The “Treaty of Peace, Diplomatic Relations and Full Normalization Between the United Arab Emirates and the State of Israel” was signed on September 15, 2020. On the same day, Bahrain and Israel signed their “Declaration of Peace, Cooperation, and Constructive Diplomatic and Friendly Relations.” Since then, bilateral relations between the two states and Israel have progressed speedily, with many more issue-specific agreements signed and economic relations with the Emirates burgeoning. The Negev Conference on March 28, 2022, which was attended by the U.A.E., Bahrain, Egypt, and Morocco, as well as the United States, symbolized a maturing and coalescence of the regional normalization processes between Israel and conservative Arab states.
This paper will address recent developments in the foreign policy of U.A.E. that impact the current status of relations with Israel, as well as recent developments in relations between the two states.
Ukraine, and the United States
The foreign policy of U.A.E. is strongly influenced by its perception of key developments on the global level, especially the current and future vector of U.S. policy and presence in the MENA region, the U.S. having served as their main strategic partner and bulwark in the past four decades; the rise of China and of the U.S.-Chinese strategic rivalry; the long-term trend of decarbonization; and most recently, the renewed strategic conflict between the United States and Russia. On the regional level, they are influenced by the continued instability engendered by the Arab uprisings of 2011-2013, throughout the region but especially in Yemen, Libya, and Syria; the enlarged influence and power of Israel, Iran, and Turkey in the region in the past two decades; and the balance and competition among these players, and between them and the Gulf states.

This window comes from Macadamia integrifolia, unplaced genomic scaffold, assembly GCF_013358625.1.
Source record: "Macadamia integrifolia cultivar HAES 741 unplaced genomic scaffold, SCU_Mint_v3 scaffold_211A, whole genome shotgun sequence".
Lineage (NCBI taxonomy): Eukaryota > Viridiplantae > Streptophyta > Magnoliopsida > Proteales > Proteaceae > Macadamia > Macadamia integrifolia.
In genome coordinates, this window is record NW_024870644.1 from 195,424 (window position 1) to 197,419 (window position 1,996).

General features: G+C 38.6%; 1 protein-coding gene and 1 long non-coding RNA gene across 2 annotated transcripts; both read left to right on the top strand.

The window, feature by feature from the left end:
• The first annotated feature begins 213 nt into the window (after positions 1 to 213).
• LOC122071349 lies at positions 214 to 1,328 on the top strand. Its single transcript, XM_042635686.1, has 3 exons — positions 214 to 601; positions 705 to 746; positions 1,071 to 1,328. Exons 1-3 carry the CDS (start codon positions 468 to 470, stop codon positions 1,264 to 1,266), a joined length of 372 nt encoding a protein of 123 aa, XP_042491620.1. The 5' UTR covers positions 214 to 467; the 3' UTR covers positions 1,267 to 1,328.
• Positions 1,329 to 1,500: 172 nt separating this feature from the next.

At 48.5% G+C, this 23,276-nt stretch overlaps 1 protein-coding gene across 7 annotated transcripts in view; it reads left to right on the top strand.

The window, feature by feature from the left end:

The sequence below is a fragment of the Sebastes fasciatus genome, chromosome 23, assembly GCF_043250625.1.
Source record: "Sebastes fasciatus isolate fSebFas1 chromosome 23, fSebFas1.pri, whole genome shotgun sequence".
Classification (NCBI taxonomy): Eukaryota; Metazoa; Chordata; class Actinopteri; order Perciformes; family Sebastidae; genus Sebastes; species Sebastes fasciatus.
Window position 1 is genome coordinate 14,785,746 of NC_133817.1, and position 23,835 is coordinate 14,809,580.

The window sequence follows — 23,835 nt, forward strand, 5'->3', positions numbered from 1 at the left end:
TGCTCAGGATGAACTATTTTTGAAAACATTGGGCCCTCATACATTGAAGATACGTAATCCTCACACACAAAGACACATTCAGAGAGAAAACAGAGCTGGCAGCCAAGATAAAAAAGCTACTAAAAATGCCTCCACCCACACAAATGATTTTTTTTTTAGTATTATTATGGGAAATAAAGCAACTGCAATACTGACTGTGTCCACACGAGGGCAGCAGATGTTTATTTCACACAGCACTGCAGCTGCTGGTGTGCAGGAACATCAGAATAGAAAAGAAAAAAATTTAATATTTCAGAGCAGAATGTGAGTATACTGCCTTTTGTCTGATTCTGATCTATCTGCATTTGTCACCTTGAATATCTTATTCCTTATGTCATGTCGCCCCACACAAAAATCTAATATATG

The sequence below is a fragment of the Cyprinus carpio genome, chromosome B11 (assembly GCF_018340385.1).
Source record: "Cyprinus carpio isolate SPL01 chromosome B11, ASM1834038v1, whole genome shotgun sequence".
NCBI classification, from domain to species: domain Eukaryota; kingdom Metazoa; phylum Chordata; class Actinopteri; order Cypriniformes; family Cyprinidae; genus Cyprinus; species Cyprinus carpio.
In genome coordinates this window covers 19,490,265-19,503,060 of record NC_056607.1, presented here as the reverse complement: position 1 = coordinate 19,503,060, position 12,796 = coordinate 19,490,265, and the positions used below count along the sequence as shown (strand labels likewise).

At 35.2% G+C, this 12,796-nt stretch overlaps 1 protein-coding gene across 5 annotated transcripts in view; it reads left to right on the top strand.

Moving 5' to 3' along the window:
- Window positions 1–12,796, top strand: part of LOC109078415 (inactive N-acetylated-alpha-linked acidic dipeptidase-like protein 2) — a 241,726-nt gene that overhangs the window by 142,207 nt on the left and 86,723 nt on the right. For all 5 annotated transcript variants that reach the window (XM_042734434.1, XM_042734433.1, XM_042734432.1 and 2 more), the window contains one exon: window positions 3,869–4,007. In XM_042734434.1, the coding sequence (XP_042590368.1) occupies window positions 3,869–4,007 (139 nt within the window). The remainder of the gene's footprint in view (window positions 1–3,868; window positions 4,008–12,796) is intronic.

The war in Ukraine, and the demand by the United States that its partners adopt its stand and adhere to its policies towards Russia, have highlighted all these issues. This issue has further strained already fraught relations between Washington and Abu Dhabi (and Riyadh), with the latter demurring from sanctions on Russia, as well as from U.S. requests to increase oil production (and renege on production agreements reached with Russia); Sheikh Mohamed bin Zayed (“MbZ”), the Crown Prince of Abu Dhabi, and Mohamed bin Salman (“MbS”), the Crown Prince of Saudi Arabia, even declined calls from President Biden.